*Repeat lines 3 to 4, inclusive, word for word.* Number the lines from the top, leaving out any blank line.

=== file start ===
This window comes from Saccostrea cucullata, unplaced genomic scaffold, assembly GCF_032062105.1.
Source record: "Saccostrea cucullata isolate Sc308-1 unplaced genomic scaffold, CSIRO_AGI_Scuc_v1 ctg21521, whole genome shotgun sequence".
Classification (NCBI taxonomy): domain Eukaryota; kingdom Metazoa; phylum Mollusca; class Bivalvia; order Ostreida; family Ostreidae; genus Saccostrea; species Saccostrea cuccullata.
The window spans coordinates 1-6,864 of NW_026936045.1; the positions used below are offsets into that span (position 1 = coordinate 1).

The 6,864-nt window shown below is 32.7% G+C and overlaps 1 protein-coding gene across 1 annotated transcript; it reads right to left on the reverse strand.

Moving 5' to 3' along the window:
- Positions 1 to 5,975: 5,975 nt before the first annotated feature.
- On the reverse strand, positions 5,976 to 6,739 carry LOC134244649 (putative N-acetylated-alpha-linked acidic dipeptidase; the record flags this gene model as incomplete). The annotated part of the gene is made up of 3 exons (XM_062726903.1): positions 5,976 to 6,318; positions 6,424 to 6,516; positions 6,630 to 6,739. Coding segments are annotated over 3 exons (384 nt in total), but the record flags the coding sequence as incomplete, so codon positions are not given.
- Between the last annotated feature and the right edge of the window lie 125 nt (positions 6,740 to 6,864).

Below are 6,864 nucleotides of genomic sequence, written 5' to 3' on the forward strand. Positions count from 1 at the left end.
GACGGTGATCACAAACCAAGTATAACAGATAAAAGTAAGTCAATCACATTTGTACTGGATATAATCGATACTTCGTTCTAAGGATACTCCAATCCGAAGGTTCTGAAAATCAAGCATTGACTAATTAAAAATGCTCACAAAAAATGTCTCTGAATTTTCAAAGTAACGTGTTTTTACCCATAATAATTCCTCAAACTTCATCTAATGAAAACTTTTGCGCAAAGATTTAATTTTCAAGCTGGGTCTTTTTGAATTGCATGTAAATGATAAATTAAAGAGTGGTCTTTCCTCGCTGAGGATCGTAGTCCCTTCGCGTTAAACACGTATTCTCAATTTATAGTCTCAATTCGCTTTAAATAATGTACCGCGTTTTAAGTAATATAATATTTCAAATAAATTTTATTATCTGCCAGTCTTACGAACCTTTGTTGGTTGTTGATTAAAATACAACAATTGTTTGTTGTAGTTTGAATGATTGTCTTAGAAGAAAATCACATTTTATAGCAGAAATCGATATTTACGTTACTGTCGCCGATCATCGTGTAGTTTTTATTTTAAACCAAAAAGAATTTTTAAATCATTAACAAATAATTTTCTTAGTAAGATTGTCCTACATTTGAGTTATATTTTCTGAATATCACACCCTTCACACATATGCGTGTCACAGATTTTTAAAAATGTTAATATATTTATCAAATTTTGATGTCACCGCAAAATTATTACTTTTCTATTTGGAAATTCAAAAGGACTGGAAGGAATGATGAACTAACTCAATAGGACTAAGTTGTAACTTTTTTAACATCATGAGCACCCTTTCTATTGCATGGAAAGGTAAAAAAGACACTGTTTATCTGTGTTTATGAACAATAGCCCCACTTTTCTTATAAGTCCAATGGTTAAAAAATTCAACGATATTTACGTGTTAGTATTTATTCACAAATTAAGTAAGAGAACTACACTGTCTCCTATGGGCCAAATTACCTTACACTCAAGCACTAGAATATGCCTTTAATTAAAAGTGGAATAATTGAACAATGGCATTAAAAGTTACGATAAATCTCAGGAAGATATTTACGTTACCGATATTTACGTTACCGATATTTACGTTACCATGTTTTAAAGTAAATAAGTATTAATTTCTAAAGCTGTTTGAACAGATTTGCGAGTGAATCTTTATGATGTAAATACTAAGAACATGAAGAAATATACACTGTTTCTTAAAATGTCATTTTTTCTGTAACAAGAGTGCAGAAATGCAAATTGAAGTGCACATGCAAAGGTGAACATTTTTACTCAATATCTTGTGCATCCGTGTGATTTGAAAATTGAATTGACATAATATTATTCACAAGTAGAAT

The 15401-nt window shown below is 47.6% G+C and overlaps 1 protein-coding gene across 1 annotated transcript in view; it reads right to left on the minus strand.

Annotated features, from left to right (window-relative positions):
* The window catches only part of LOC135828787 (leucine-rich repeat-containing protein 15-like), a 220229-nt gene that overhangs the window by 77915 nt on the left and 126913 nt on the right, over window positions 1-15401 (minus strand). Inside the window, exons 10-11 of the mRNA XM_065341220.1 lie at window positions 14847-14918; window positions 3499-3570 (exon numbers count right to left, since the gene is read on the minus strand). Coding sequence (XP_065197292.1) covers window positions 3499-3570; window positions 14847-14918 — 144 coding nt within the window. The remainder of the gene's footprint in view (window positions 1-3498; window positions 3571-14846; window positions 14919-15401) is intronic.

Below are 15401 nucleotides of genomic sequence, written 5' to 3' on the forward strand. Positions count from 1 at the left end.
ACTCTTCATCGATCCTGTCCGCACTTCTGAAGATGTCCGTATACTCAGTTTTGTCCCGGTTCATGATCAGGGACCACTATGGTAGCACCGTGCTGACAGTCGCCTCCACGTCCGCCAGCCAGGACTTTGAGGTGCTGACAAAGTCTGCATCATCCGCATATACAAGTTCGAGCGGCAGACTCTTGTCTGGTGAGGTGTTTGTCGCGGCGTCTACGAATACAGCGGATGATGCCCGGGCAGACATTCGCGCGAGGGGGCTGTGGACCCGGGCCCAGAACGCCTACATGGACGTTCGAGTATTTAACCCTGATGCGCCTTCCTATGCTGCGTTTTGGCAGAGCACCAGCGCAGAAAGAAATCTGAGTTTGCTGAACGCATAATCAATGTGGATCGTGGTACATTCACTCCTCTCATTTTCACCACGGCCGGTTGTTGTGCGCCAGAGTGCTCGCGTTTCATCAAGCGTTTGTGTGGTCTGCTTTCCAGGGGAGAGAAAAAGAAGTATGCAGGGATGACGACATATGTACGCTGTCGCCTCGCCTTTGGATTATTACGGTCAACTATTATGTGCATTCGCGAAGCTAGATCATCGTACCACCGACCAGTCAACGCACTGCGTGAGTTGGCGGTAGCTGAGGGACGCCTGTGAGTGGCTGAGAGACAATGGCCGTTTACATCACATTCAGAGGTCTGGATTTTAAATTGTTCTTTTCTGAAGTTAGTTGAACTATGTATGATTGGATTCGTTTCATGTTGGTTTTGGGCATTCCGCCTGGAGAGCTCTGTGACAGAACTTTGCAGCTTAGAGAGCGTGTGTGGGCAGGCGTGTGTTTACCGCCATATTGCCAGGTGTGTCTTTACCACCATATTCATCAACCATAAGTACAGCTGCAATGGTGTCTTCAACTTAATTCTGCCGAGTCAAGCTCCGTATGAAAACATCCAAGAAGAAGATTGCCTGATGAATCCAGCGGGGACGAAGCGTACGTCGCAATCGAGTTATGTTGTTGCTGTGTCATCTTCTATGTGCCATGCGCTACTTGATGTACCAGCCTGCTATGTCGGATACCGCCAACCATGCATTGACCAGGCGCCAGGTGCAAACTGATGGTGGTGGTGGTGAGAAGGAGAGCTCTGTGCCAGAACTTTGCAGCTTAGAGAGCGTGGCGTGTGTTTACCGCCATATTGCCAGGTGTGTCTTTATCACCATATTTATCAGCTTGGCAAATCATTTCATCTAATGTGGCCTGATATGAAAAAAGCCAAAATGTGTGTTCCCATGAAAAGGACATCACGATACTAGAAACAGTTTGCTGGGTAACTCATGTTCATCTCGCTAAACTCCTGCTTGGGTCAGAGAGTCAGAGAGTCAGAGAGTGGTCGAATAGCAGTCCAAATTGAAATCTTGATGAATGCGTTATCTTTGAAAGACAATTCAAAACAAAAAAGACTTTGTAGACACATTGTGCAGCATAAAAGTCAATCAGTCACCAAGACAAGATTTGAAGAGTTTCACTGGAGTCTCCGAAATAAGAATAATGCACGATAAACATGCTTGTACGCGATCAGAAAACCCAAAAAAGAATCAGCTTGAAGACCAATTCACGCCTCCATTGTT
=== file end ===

Classification (NCBI taxonomy): domain Eukaryota; kingdom Metazoa; phylum Mollusca; class Bivalvia; order Ostreida; family Ostreidae; genus Saccostrea; species Saccostrea cuccullata.
The window spans coordinates 1-6,864 of NW_026936045.1; the positions used below are offsets into that span (position 1 = coordinate 1).